In the early 1970s, Michael Lappin fell in love with a dog Americans had steadily embraced over the 20th century: the golden retriever. As a young veterinarian working in small-town Massachusetts, he saw many of the fair-coated dogs come through the practice, and like so many others, he couldn’t resist them. There’s a reason they’re now one of the most popular breeds in the country.
“They’re always in love mode; they always do things to please you,” Lappin told me. In his early days as a vet, golden retrievers were also, he remembered, notably long-lived for large dogs: He’d see them thrive well into their teens, up to 17 years of age. They could be with families for nearly a generation at a time.
But somewhere along Lappin’s long career, he said something changed: Goldens were not living as long. He started seeing many of his golden retriever patients die of cancer before they hit 13. Many succumbed to the disease when they were even younger.
Years of anecdotal reports from other golden lovers as well as scattershot studies seemed to support the idea that something was wrong: Were the big, sweet dogs now perishing earlier than their forebears? Why?
Today, there is a consensus among veterinarians that golden retrievers have some of the highest rates of cancer of any dog breed. Perhaps, according to data spanning from the ’80s into the 2000s, the highest. But Lappin’s other observation—that golden retrievers’ lifespans have collectively and perhaps dramatically dipped—remains more contentious, years after he first started voicing his belief on a bigger stage. Across the country, veterinarians and researchers are puzzling over the question of how long these dogs live and why they die the way they do. Multiple long-term and retrospective research studies are now devoted to finding answers, including one led by the owner of a golden retriever who lived into her late teens. Lappin, now known to many as “the golden retriever guy,” has entered his own goldens into one study that has invested millions into the cause.
At stake in understanding if—and why—these dogs are dying younger is more than the health of just one beloved breed. It turns out researching the lifespan of golden retrievers can tell us a lot about our complicated relationship with dogs in general. What’s really happening may unlock a different future in how we think about our canine partners and their lives.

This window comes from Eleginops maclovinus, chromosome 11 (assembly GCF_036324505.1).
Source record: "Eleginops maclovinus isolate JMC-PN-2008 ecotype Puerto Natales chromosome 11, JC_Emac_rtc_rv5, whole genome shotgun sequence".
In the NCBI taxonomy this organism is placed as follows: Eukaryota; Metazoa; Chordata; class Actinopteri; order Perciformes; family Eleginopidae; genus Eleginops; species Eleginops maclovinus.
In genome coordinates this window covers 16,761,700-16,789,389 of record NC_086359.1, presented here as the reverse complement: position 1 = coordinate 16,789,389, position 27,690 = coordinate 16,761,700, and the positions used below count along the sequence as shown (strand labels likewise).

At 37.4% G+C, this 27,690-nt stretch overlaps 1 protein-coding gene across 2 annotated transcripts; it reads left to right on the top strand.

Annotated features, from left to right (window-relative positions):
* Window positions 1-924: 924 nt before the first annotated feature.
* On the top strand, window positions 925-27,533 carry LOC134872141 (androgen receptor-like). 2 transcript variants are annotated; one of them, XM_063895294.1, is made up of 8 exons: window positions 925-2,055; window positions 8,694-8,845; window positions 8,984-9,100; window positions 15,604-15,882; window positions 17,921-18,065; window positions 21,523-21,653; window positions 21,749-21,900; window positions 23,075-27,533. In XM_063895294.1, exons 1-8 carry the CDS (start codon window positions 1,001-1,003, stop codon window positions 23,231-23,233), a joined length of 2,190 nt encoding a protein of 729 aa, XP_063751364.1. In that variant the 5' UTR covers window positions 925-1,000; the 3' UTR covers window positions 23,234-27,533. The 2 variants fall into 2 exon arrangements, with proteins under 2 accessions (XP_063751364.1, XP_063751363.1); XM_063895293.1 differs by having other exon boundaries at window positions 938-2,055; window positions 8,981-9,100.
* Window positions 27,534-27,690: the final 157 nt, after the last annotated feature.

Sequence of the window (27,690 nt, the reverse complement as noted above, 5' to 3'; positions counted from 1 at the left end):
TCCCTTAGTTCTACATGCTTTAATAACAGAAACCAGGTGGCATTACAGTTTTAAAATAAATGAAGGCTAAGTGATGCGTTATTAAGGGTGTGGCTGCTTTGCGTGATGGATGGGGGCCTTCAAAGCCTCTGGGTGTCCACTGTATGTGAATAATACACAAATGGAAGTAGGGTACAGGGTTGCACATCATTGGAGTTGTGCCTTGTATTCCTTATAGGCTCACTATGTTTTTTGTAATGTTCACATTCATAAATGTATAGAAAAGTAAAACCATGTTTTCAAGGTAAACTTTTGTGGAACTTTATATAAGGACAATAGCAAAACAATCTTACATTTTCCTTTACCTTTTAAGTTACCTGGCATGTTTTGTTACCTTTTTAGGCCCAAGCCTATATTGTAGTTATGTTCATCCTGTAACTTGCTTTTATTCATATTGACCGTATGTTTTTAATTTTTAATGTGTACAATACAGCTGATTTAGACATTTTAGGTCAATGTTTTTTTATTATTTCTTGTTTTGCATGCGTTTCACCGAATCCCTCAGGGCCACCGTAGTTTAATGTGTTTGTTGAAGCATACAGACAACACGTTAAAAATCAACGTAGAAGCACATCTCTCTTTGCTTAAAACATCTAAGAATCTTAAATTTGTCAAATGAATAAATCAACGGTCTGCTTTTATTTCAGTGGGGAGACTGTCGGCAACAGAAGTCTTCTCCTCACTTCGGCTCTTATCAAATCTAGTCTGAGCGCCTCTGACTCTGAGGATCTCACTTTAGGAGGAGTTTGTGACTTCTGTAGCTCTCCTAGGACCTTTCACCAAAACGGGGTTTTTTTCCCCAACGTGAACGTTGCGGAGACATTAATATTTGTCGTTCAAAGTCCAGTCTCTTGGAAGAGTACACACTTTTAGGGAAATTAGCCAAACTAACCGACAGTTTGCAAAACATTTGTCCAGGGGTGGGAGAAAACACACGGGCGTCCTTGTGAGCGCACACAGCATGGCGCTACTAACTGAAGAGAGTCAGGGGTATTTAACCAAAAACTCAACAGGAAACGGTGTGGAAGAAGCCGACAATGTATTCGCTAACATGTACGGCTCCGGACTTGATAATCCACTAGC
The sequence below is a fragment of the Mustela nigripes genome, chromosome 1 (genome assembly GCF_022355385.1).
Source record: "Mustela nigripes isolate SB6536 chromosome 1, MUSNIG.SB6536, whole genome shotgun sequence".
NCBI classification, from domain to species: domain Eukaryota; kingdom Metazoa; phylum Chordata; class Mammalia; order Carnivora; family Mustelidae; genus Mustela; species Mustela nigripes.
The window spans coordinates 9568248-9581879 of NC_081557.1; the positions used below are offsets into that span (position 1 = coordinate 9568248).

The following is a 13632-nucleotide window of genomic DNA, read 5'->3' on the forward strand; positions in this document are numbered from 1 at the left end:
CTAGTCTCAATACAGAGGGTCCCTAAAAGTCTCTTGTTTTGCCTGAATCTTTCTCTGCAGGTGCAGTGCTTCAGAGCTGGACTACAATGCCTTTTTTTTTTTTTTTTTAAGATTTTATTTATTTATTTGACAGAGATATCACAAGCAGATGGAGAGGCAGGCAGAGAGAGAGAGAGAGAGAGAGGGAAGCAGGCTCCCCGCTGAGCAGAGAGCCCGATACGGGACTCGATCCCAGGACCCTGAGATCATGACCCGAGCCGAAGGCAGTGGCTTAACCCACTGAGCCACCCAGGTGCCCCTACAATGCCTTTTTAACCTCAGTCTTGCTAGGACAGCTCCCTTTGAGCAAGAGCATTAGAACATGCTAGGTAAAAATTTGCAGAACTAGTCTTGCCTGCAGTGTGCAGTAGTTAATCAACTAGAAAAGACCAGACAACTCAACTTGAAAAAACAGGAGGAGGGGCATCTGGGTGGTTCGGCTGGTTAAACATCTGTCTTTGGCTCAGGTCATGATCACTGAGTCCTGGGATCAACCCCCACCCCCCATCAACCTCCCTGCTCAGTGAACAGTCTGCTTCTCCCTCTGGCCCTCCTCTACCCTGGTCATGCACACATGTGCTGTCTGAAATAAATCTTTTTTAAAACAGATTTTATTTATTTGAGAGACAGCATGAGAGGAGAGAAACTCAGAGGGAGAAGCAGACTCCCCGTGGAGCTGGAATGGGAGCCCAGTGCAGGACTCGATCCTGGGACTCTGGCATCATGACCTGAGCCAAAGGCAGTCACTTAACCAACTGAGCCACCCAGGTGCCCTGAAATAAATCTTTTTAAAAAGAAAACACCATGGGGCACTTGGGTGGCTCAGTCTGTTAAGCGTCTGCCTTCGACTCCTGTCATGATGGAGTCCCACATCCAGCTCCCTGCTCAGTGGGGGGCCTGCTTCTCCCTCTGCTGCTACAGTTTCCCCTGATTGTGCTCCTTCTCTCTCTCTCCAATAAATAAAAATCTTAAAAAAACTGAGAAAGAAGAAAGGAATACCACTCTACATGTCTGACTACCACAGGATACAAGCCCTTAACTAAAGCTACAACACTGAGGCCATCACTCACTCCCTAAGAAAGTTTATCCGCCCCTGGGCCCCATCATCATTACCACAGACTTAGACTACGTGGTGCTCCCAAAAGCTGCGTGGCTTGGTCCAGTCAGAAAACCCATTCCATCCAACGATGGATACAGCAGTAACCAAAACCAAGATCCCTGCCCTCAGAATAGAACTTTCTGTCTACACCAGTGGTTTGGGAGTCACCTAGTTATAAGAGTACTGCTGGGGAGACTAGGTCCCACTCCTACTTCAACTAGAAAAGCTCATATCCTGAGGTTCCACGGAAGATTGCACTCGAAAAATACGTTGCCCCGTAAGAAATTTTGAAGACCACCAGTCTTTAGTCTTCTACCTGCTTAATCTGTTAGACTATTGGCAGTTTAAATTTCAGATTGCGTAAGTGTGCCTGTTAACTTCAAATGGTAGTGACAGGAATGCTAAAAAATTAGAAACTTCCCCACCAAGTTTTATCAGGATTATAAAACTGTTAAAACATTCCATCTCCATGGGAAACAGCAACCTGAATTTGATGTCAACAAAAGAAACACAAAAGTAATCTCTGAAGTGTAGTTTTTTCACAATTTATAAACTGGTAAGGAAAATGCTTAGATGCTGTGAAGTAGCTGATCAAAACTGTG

The first golden retrievers weren’t “fur babies.” They were hunting dogs, bred to fetch ducks and other waterfowl for the British social elite of the late 1800s. An affinity for water and enthusiasm for pleasing their owners made them particularly good at such tasks. Then, after the first World War and its border-crossing influence, the dogs began booming in popularity, and their mellow, sweet disposition was written into the “breed standard”—a set of criteria upon which judges at dog shows evaluate contestants. Later in the century, movies and shows like Homeward Bound, Air Bud, and Full House encouraged their popularity. Golden retrievers assumed their status as a member of the family.
Quality of life improved for dogs in general, said Audrey Ruple, a canine epidemiologist at the Virginia–Maryland College of Veterinary Medicine at Virginia Tech. Dogs moved from dog houses, where they were vulnerable to the elements, to the indoors. Preventative veterinary care, from vaccines to flea-and-tick medication, became the norm. Diagnostic care improved. “We now use the same equipment at veterinary hospitals as human hospitals,” Ruple said, which would have been unthinkable even a few decades ago. Today, you can buy your pooch health insurance, microchip them so they don’t get lost, or even outfit them with a doggy Fitbit. (It is unclear, let’s say, whether that last one provides measurable health benefits.)
Given these changes, Ruple is skeptical that golden retrievers are dying younger than they once were, though she has heard the claim time and again. “I say, ‘Show me the money, because I don’t believe that one tiny, eensy, little bit,’ ” she said.